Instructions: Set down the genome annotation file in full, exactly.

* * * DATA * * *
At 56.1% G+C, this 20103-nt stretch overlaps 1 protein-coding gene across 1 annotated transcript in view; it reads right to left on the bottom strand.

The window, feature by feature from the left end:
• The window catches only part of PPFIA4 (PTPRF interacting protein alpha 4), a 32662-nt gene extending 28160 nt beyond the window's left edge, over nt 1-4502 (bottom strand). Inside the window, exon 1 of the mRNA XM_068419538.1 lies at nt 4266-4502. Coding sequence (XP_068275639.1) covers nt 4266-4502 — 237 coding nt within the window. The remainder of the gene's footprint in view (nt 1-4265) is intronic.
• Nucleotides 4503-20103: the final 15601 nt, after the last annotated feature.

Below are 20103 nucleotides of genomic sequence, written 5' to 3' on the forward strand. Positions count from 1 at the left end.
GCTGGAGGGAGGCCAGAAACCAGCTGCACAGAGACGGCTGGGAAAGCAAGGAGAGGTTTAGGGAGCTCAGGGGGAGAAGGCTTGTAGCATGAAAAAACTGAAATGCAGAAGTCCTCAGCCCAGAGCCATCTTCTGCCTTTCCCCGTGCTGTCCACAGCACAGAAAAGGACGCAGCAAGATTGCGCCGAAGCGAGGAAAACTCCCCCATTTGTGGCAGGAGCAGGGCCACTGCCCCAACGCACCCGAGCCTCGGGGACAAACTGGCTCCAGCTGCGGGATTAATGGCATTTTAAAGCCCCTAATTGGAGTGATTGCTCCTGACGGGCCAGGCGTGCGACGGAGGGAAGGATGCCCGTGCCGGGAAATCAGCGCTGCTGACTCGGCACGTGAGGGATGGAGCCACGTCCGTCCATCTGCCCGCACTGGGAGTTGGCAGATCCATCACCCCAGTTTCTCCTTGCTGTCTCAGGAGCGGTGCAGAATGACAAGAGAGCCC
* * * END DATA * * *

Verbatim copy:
At 56.1% G+C, this 20103-nt stretch overlaps 1 protein-coding gene across 1 annotated transcript in view; it reads right to left on the bottom strand.

The window, feature by feature from the left end:
• The window catches only part of PPFIA4 (PTPRF interacting protein alpha 4), a 32662-nt gene extending 28160 nt beyond the window's left edge, over nt 1-4502 (bottom strand). Inside the window, exon 1 of the mRNA XM_068419538.1 lies at nt 4266-4502. Coding sequence (XP_068275639.1) covers nt 4266-4502 — 237 coding nt within the window. The remainder of the gene's footprint in view (nt 1-4265) is intronic.
• Nucleotides 4503-20103: the final 15601 nt, after the last annotated feature.

Below are 20103 nucleotides of genomic sequence, written 5' to 3' on the forward strand. Positions count from 1 at the left end.
GCTGGAGGGAGGCCAGAAACCAGCTGCACAGAGACGGCTGGGAAAGCAAGGAGAGGTTTAGGGAGCTCAGGGGGAGAAGGCTTGTAGCATGAAAAAACTGAAATGCAGAAGTCCTCAGCCCAGAGCCATCTTCTGCCTTTCCCCGTGCTGTCCACAGCACAGAAAAGGACGCAGCAAGATTGCGCCGAAGCGAGGAAAACTCCCCCATTTGTGGCAGGAGCAGGGCCACTGCCCCAACGCACCCGAGCCTCGGGGACAAACTGGCTCCAGCTGCGGGATTAATGGCATTTTAAAGCCCCTAATTGGAGTGATTGCTCCTGACGGGCCAGGCGTGCGACGGAGGGAAGGATGCCCGTGCCGGGAAATCAGCGCTGCTGACTCGGCACGTGAGGGATGGAGCCACGTCCGTCCATCTGCCCGCACTGGGAGTTGGCAGATCCATCACCCCAGTTTCTCCTTGCTGTCTCAGGAGCGGTGCAGAATGACAAGAGAGCCC